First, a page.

Argon Electronics' range of CBRN response training simulators has received high praise from the Police National CBRN Centre, following a recent chemical weapon threat HazMat training exercise at the Bristol City Football Ground in which trainees were required to provide security and safety for a half-marathon event.
The use of simulators brought a degree of realism to the exercise from the very start, with the release of simulated chemical agents taking place even while the commanders were still delivering their briefings, as Officer Paul Lacey from the Avon and Somerset Constabulary Police Headquarters, explained.
"To the trainees listening, who may have been thinking 'It's only an exercise, they'll start in a minute,' the sudden sound of a hundred people screaming and the sight of smoke billowing out of the stadium soon woke them up," he said.
"This realism was supported by the use of the Argon equipment because it enabled the trainees to start trying to locate the source immediately.
"With live simulants such as deep heat you have to be so close to it for it to activate that it is unrealistic. Whereas with the Argon simulators the trainees would start getting hits as soon as they came into the stadium."
As Officer Lacey explained, while it is possible to simulate some forms of chemical threat with special liquids, these simulated substances don't always lend themselves to repeated training as they can cause lasting contamination.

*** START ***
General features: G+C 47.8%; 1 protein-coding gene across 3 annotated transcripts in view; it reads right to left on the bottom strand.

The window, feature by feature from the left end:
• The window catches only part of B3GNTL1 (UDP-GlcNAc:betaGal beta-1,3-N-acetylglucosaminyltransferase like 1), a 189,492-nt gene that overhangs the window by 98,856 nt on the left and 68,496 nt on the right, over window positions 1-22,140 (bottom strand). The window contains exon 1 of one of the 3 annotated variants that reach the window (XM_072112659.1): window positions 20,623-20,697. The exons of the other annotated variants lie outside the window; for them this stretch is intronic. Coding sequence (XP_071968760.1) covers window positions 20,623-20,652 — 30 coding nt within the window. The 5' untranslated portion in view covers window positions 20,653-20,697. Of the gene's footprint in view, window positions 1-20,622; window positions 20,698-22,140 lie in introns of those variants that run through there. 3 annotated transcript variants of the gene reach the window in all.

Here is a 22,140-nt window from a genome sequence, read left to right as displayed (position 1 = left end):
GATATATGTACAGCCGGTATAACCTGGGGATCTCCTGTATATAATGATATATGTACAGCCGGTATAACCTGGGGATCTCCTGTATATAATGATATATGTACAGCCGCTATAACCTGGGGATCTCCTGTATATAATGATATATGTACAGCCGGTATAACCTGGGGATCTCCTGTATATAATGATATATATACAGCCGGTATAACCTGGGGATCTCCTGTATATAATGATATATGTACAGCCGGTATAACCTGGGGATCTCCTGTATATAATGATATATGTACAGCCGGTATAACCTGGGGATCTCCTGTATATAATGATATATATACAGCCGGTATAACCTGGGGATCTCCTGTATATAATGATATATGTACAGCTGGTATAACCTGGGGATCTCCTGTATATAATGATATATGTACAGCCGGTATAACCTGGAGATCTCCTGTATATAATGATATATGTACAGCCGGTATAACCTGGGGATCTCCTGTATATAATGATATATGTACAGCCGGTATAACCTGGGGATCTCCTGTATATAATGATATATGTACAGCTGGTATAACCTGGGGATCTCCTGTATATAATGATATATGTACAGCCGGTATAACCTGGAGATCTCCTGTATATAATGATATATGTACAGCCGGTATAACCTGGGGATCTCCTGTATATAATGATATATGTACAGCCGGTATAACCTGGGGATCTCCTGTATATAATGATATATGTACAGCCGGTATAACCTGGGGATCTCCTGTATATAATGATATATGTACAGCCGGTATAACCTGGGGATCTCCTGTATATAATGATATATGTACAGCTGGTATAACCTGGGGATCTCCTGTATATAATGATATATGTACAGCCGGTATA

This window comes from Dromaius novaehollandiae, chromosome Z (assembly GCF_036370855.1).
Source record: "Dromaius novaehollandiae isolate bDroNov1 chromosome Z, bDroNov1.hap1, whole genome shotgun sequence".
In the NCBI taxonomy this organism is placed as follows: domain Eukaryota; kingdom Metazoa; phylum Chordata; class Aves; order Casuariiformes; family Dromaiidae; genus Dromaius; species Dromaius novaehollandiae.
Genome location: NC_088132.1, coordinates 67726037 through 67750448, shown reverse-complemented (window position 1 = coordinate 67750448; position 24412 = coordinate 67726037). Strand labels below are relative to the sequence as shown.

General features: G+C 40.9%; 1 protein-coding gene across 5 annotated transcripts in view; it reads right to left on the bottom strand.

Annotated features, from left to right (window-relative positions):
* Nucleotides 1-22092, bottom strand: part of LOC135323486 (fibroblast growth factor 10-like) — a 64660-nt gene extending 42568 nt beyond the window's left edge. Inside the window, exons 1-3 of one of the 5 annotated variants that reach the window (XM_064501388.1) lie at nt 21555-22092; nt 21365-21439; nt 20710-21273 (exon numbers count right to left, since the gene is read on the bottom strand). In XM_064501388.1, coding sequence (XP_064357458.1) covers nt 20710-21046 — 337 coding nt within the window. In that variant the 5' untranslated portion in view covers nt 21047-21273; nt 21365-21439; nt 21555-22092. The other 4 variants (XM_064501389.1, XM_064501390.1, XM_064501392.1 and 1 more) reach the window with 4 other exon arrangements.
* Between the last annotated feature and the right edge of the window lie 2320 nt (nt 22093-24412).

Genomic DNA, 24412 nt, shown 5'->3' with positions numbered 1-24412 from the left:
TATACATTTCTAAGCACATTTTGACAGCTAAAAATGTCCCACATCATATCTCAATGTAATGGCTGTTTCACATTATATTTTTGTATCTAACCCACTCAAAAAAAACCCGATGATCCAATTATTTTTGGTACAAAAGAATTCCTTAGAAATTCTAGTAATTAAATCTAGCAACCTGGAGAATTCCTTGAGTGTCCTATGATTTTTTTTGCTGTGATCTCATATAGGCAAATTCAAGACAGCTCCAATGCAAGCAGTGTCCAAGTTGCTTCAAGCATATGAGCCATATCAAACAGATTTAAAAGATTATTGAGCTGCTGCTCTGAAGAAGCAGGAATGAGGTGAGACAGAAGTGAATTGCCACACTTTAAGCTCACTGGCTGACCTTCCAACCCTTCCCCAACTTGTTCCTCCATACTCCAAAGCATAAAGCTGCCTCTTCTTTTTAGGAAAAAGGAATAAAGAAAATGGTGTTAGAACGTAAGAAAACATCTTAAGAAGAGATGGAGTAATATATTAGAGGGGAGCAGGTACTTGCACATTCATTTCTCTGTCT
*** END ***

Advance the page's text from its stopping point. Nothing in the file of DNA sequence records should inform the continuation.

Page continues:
"A better way to simulate the threat is to use electronic detector simulators that look, feel and function exactly like the real detectors but respond to safe electronic sources," he said.
"People learn better from practical training and that's why the simulators are so good. You're training not only physically, but emotionally - gaining familiarity with the equipment and coping with the reactions to a frightening scene. Staging an exercise like this is the nearest we can get to reality. Nothing else we do can get close."
Improving the quality of chemical hazard training
The use of advance intelligence also had a significant part to play in improving the quality of the training, he said. In this case the trainees were advised of a possible chemical weapon threat at the event and were warned that there were likely to be different factions in attendance, with tensions in the local area having been apparent for some weeks.
"Setting up before the simulated incident doesn't make it any less realistic, as long as there's a reason for it.
"True, there will be many incidents in real life where planning isn't possible, but there are also many incidents where intelligence tells you to expect an incident."
The Argon equipment was loaned for the exercise by the Police National CBRN Centre which oversees the Police's capacity and capability to deal with CBRN incidents.
The inventory comprised a variety of CBRN training simulators, including Argon's PlumeSIM system which enables a single instructor to configure simulated chemical and radiological releases across a wide area. The instructor was also able to monitor and manage multiple trainees, in real time, from a central location.